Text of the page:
Journal of Instrumentation 07/2014; 9(07):P07014. DOI:10.1088/1748-0221/9/07/P07014 · 1.53 Impact Factor
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    ABSTRACT: Solid-state detectors that operate in orbit are required to withstand harsh space environment conditions. Among the various phenomena able to damage the sensors, X-ray detectors are subjected to impacts of orbital debris and micrometeoroids whenever, to be sensitive to low energy photons, they need to be ``directly'' exposed to the sky. The LOFT mission, proposed for the M3 class opportunity of the ESA Cosmic Vision, has a very-large sensitive area (greater than 10 m2) made of Silicon Drift Detectors (SDD). Moreover, the satellite includes an X-ray Wide-Field Monitor based on the same SDD detectors. Here we present the results of a test campaign at the Cosmic Dust Accelerator Facility at MPIK in Heidelberg aimed at the space qualification of the detectors with respect to this phenomenon.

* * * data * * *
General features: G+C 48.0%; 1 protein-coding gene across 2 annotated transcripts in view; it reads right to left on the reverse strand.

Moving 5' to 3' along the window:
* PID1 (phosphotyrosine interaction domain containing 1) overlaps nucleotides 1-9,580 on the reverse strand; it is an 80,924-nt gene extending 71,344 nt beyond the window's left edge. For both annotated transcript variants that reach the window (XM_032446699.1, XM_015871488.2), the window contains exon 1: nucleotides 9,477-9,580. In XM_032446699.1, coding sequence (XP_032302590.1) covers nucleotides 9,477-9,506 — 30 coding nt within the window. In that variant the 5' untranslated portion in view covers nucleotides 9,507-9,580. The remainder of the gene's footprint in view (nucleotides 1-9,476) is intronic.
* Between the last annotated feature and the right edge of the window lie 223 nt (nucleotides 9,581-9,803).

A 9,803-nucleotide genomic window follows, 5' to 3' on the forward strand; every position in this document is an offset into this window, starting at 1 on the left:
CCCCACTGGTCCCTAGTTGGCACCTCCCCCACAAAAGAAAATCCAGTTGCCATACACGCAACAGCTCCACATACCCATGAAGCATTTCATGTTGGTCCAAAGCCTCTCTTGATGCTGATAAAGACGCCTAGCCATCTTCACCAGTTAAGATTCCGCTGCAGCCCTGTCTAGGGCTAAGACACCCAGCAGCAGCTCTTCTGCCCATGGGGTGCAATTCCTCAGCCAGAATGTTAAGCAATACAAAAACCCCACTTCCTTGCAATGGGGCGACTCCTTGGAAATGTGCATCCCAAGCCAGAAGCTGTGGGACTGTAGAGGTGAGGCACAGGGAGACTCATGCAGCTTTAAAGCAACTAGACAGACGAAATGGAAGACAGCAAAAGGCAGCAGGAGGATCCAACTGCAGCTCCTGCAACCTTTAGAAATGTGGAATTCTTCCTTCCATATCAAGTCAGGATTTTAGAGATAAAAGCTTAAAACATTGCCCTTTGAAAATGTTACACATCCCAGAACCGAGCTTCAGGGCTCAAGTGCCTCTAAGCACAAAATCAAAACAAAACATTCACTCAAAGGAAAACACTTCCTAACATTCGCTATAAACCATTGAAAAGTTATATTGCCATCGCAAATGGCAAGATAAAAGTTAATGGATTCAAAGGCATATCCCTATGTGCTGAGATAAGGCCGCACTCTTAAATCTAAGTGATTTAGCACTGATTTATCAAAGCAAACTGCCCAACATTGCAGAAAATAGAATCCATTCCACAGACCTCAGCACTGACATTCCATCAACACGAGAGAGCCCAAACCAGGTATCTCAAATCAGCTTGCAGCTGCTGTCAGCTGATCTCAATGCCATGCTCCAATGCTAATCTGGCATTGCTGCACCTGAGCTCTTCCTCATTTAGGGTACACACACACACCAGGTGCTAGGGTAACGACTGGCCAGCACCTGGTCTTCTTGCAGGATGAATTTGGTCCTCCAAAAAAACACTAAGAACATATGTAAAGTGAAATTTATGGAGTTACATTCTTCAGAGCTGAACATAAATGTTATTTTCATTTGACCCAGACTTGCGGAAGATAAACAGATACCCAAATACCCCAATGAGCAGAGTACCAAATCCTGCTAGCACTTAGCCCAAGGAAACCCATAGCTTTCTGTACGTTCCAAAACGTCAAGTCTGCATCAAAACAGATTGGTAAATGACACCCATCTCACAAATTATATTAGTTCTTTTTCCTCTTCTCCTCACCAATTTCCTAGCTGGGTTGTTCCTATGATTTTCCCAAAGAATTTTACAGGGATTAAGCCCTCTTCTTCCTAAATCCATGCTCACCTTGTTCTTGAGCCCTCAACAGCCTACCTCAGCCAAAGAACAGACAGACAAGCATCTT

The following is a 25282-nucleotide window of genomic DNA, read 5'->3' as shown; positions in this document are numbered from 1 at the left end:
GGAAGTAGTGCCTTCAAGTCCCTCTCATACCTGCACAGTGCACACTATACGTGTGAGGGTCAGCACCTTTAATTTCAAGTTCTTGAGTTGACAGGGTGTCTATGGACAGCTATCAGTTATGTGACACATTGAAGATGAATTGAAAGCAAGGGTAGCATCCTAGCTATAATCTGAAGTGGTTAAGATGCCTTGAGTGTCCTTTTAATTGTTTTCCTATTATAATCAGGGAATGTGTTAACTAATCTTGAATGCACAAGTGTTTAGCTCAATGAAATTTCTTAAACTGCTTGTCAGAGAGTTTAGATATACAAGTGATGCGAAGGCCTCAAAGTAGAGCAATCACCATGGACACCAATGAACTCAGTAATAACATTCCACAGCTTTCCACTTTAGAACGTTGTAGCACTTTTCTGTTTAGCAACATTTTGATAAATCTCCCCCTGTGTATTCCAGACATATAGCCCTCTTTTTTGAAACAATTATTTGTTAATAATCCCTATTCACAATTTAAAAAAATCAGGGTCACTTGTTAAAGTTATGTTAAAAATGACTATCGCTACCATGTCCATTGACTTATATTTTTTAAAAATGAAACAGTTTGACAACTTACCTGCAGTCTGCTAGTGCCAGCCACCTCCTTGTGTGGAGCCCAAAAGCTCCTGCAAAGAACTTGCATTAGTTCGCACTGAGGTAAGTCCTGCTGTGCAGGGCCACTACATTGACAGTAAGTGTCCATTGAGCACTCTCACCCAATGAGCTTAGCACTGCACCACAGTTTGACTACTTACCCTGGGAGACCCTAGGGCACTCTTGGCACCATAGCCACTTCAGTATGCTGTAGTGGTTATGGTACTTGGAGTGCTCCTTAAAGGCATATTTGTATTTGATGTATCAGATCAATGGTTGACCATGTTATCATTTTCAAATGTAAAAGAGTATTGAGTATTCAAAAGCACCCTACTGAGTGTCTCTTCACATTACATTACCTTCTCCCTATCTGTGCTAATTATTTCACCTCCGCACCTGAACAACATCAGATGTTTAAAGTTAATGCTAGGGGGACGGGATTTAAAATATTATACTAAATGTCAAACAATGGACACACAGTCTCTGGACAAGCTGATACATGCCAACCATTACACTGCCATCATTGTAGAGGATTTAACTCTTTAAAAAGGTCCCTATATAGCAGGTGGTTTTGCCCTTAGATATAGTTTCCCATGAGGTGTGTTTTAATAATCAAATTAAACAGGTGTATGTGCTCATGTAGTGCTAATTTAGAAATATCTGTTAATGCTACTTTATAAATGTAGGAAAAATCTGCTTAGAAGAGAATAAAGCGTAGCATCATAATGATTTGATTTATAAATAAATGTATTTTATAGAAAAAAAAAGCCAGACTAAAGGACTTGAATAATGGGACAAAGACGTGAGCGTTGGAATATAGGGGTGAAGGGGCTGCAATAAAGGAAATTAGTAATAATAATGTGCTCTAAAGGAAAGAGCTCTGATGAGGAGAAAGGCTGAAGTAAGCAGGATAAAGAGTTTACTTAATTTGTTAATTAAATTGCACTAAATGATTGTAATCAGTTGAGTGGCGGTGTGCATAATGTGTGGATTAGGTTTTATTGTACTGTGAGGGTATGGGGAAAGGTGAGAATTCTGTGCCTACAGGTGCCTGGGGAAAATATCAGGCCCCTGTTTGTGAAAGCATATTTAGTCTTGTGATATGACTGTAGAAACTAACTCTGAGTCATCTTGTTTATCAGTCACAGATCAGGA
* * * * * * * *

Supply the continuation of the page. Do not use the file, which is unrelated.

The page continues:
Journal of Instrumentation 07/2014; 9(07):P07015. DOI:10.1088/1748-0221/9/07/P07015 · 1.53 Impact Factor
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    ABSTRACT: Low-noise, position-sensitive Silicon Drift Detectors (SDDs) are particularly useful for experiments in which a good energy resolution combined with a large sensitive area is required, as in the case of X-ray astronomy space missions and medical applications. This paper presents the experimental characterization of VEGA, a custom Application Specific Integrated Circuit (ASIC) used as the front-end electronics for XDXL-2, a large-area (30.5 cm^2) SDD prototype. The ASICs were integrated on a specifically developed PCB hosting also the detector. Results on the ASIC noise performances, both stand-alone and bonded to the large area SDD, are presented and discussed.
    Journal of Instrumentation 07/2014; 9(08). DOI:10.1088/1748-0221/9/08/P08008 · 1.53 Impact Factor
  • Journal of Instrumentation 06/2014; · 1.53 Impact Factor